Happy Fourth of July to those of you in the United States. In honor of the holiday, I thought I’d share a fireworks memory from my childhood. It’s both educational (in terms of what not to do) and somewhat entertaining (in hindsight)…though as to whether it’s more educational or entertaining, well, I’ll leave that up to you. As this is based on really old memories, some of the details are definitely wrong, but the basic facts are 100% as presented.
I grew up in Colorado, in a small neighborhood known as Heatherwood. Our home was the brown-roofed one just up and to the right from the “A” on this Google map. As you can see, there’s a relatively large park just south of our house. This was a great place to hit golf balls, toss the frisbee, and generally goof off…and on the Fourth of July, the area around the park became a great place to set off and watch fireworks.
When I was growing up–I’m not sure if this is still true or not–Colorado had banned all the interesting fireworks. You couldn’t buy anything that flew or exploded, basically. So you were left with little sparkler things, various fountains, and smoke bombs–yawn! Wyoming, however, which was but 90 or so miles north, had no such laws–everything was legal there. (Somewhat ironically, I now live in a very similar situation. Oregon allows only the basic stuff, but Washington (only 30 miles north) allows everything.) So one year when I was maybe 10 or so, my dad drove up to Cheyenne and came home with the motherload–a large bag full of bottle rockets, buzz bombs, roman candles (a bunch of them tied together in one massive device), various small firecrackers, and a couple of large cherry bombs. After seeing the bag, that year’s Fourth of July holiday couldn’t come fast enough.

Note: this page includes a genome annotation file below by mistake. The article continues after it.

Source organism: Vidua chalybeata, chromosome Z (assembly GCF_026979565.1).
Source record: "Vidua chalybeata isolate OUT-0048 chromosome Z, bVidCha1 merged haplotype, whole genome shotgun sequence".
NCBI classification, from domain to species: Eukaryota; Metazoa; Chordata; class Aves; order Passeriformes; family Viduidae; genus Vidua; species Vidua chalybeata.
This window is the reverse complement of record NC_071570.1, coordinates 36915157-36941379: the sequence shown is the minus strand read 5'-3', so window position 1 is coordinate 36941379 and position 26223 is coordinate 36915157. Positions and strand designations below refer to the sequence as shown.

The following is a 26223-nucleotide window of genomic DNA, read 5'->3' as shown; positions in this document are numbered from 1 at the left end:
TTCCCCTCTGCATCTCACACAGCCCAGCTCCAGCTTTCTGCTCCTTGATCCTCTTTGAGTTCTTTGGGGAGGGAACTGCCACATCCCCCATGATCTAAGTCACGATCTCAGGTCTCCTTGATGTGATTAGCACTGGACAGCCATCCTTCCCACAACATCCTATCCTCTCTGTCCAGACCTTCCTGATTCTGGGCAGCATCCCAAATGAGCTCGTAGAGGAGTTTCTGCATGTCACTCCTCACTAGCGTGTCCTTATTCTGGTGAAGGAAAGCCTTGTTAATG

Finally the day arrived, and after the requisite picnics, we set off for the park. We always took a couple buckets of water, just in case any small fires started (but the park was much greener when I was growing up, and we never had any problems). We found a spot to set up the flying fireworks (firecrackers were lit in the street), and set up our first display of the evening. I don’t recall exactly what the thing was called, but its cone-shaped casing promised something along the lines of a “huge shower of colorful sparks!” The cone was maybe 18″ tall, so we set it on the ground, lit the fuse, then backed away a good distance. Soon enough, a huge shower of colorful sparks did indeed erupt from the cone.
However, as we watched the cone, we noticed something else: the angle of the shower of sparks was changing.